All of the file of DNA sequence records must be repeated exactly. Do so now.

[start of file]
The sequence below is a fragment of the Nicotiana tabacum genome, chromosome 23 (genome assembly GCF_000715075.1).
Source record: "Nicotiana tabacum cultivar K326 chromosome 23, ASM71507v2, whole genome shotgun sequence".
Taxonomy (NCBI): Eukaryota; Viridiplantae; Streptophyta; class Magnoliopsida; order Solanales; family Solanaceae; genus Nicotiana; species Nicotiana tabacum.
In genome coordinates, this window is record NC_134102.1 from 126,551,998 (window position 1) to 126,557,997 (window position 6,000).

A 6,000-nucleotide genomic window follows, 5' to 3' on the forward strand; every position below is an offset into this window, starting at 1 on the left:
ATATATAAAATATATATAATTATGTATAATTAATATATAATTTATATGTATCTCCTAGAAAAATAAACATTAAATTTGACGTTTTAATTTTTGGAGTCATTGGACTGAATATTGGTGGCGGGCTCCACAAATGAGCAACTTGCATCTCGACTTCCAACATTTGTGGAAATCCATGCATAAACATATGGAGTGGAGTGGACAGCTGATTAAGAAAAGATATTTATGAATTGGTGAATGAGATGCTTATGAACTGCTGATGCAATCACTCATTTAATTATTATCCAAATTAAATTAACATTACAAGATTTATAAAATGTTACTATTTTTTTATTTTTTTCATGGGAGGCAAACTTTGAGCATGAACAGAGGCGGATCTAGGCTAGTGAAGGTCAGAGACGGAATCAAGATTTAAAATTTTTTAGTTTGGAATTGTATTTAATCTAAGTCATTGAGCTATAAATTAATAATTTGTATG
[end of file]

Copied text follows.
The sequence below is a fragment of the Nicotiana tabacum genome, chromosome 23 (genome assembly GCF_000715075.1).
Source record: "Nicotiana tabacum cultivar K326 chromosome 23, ASM71507v2, whole genome shotgun sequence".
Taxonomy (NCBI): Eukaryota; Viridiplantae; Streptophyta; class Magnoliopsida; order Solanales; family Solanaceae; genus Nicotiana; species Nicotiana tabacum.
In genome coordinates, this window is record NC_134102.1 from 126,551,998 (window position 1) to 126,557,997 (window position 6,000).

A 6,000-nucleotide genomic window follows, 5' to 3' on the forward strand; every position below is an offset into this window, starting at 1 on the left:
ATATATAAAATATATATAATTATGTATAATTAATATATAATTTATATGTATCTCCTAGAAAAATAAACATTAAATTTGACGTTTTAATTTTTGGAGTCATTGGACTGAATATTGGTGGCGGGCTCCACAAATGAGCAACTTGCATCTCGACTTCCAACATTTGTGGAAATCCATGCATAAACATATGGAGTGGAGTGGACAGCTGATTAAGAAAAGATATTTATGAATTGGTGAATGAGATGCTTATGAACTGCTGATGCAATCACTCATTTAATTATTATCCAAATTAAATTAACATTACAAGATTTATAAAATGTTACTATTTTTTTATTTTTTTCATGGGAGGCAAACTTTGAGCATGAACAGAGGCGGATCTAGGCTAGTGAAGGTCAGAGACGGAATCAAGATTTAAAATTTTTTAGTTTGGAATTGTATTTAATCTAAGTCATTGAGCTATAAATTAATAATTTGTATG